In the first term of federal parliament, Cook developed a reputation as a master of parliamentary procedure and tactics, "always read to speak, as often and as long as required". He spoke in favour of nationalising the iron industry and introducing compulsory conciliation and arbitration, views in line with his previous political affiliation. In June 1901 he moved from Lithgow to a larger house in Marrickville, in Sydney's Inner West. Cook was re-elected with an increased majority at the 1903 election. He stood for the deputy leadership of the opposition when parliament resumed, but was defeated by Dugald Thomson, and was overlooked for ministerial office when Reid formed a government in August 1904.
By 1904, Cook had become stridently anti-socialist, in line with Reid's decision to reposition the Free Traders as the party of anti-socialism. Some of his previous political positions were abandoned, possibly to gain the trust of party colleagues who had been suspicious of his links with the labour movement. He instead came to espouse liberalism, regarding its views about personal freedom as closely aligned with Methodism's understanding of the role of the individual in developing morality. In 1905 he accepted the position of deputy chairman of the Australian Liberal League, an organisation formed to support the anti-socialists in the lead-up to the next election.
During the Reid Government, Cook filled a role similar to the later position of Leader of the House, assisting Reid with parliamentary tactics without being burdened by a ministerial portfolio. Reid had hoped to call an early election and entrusted Cook with organising the anti-socialist campaign. However, in June 1905 Protectionist leader Alfred Deakin withdrew his support from the government and formed a new administration, with Labor support.
Cook was unanimously elected deputy leader of the Anti-Socialists on 28 July 1905, following Thomson's resignation. He "started a political vendetta against Deakin", which "perfectly suited the mood of the party". The Anti-Socialists ran a negative campaign with few policy specifics at the 1906 election, and the Protectionist–ALP alliance continued. He was re-elected unopposed, following a redistribution which saw Parramatta lose much of its working-class areas. In 1908 he moved to Baulkham Hills.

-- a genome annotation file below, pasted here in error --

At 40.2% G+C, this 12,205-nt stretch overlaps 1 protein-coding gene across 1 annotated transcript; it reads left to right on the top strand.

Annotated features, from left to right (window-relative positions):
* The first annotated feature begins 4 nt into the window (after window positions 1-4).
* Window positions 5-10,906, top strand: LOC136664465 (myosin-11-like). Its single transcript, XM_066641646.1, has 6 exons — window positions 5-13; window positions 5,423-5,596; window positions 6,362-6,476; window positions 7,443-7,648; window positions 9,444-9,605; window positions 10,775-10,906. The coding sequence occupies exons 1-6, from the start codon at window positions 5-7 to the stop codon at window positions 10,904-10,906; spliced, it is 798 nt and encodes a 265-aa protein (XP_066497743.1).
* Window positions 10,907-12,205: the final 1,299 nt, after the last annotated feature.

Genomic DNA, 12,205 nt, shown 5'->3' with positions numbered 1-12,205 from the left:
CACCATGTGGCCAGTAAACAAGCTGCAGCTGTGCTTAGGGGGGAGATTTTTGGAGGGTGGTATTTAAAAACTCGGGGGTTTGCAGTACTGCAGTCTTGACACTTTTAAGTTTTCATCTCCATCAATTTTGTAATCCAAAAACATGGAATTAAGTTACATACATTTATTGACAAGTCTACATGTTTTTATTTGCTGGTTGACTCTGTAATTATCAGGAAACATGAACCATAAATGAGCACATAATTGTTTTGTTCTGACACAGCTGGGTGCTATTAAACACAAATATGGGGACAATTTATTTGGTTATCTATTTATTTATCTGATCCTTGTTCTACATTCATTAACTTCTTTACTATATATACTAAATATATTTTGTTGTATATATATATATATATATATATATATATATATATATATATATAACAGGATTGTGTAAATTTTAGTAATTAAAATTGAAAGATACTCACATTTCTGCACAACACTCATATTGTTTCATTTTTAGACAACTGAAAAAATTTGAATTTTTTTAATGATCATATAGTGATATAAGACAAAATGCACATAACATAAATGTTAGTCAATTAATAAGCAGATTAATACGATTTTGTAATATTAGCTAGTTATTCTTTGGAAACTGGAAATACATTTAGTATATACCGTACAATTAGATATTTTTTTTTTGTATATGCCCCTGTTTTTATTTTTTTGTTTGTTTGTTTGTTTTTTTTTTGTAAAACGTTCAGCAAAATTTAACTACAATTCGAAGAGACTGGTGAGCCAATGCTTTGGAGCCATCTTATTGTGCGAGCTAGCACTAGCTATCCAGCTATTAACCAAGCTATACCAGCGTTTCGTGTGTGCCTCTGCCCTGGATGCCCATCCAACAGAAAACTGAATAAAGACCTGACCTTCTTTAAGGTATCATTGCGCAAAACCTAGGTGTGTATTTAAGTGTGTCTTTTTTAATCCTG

When Reid resigned as party leader on 16 November 1908, Cook succeeded him the following day, and agreed to merge the Anti-Socialist Party (the Free Trade Party had been renamed prior to the 1906 federal election) with Alfred Deakin's Protectionists, in an effort to counter Labor's popularity. Reid became deputy leader of the new Commonwealth Liberal Party, also known as "the Fusion." Cook served as Defence Minister in Deakin's 1909–1910 ministry, then succeeded Deakin as Liberal leader when the government was defeated by Labor in the 1910 elections. Cook had, by this time, become completely philosophically opposed to socialism.
At the 1913 election, the Commonwealth Liberal Party led by Cook won a one-seat majority in the House of Representatives over the Labor Party, led by Andrew Fisher, and Cook became the sixth Prime Minister of Australia. However, Labor still had a majority in the Senate. Unable to govern effectively due to the hostile Senate, Cook decided to trigger a double dissolution under section 57 of the Constitution of Australia, the first time that provision had been used. He introduced a bill abolishing preferential employment for trade union members in the public service. As expected, the Senate rejected the bill, giving Cook an excuse to seek a double dissolution. World War I broke out in the middle of the resulting campaign for the September 1914 election. Andrew Fisher was able to remind voters that it was Labor that had favoured an independent Australian defence force, which the conservatives had opposed. Cook was defeated after a five-seat swing, and Fisher's Labor Party resumed office.
World War I